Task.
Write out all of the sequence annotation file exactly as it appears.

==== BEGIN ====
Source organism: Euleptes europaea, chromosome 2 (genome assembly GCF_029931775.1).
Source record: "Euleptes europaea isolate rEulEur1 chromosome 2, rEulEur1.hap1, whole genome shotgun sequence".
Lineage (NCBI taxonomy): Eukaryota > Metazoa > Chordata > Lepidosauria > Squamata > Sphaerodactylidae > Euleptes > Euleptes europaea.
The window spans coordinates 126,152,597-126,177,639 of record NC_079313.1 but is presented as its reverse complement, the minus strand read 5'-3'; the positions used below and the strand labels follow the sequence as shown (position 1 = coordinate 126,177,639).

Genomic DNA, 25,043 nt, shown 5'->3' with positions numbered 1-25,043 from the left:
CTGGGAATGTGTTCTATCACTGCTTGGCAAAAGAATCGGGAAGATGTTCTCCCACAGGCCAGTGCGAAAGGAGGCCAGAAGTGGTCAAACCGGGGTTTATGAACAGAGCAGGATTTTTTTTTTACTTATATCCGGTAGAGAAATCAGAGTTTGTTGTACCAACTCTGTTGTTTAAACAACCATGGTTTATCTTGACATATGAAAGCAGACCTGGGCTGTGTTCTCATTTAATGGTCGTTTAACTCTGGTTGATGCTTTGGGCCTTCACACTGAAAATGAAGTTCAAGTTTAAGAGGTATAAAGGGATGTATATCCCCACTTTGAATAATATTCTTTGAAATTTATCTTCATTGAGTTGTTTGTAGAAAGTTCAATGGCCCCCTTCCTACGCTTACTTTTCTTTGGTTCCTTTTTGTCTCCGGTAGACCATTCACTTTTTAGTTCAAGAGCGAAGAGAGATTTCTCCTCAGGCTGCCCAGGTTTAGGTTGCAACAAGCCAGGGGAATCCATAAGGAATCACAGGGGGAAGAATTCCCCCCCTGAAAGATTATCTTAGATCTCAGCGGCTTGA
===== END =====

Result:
Source organism: Euleptes europaea, chromosome 2 (genome assembly GCF_029931775.1).
Source record: "Euleptes europaea isolate rEulEur1 chromosome 2, rEulEur1.hap1, whole genome shotgun sequence".
Lineage (NCBI taxonomy): Eukaryota > Metazoa > Chordata > Lepidosauria > Squamata > Sphaerodactylidae > Euleptes > Euleptes europaea.
The window spans coordinates 126,152,597-126,177,639 of record NC_079313.1 but is presented as its reverse complement, the minus strand read 5'-3'; the positions used below and the strand labels follow the sequence as shown (position 1 = coordinate 126,177,639).

Genomic DNA, 25,043 nt, shown 5'->3' with positions numbered 1-25,043 from the left:
CTGGGAATGTGTTCTATCACTGCTTGGCAAAAGAATCGGGAAGATGTTCTCCCACAGGCCAGTGCGAAAGGAGGCCAGAAGTGGTCAAACCGGGGTTTATGAACAGAGCAGGATTTTTTTTTTACTTATATCCGGTAGAGAAATCAGAGTTTGTTGTACCAACTCTGTTGTTTAAACAACCATGGTTTATCTTGACATATGAAAGCAGACCTGGGCTGTGTTCTCATTTAATGGTCGTTTAACTCTGGTTGATGCTTTGGGCCTTCACACTGAAAATGAAGTTCAAGTTTAAGAGGTATAAAGGGATGTATATCCCCACTTTGAATAATATTCTTTGAAATTTATCTTCATTGAGTTGTTTGTAGAAAGTTCAATGGCCCCCTTCCTACGCTTACTTTTCTTTGGTTCCTTTTTGTCTCCGGTAGACCATTCACTTTTTAGTTCAAGAGCGAAGAGAGATTTCTCCTCAGGCTGCCCAGGTTTAGGTTGCAACAAGCCAGGGGAATCCATAAGGAATCACAGGGGGAAGAATTCCCCCCCTGAAAGATTATCTTAGATCTCAGCGGCTTGA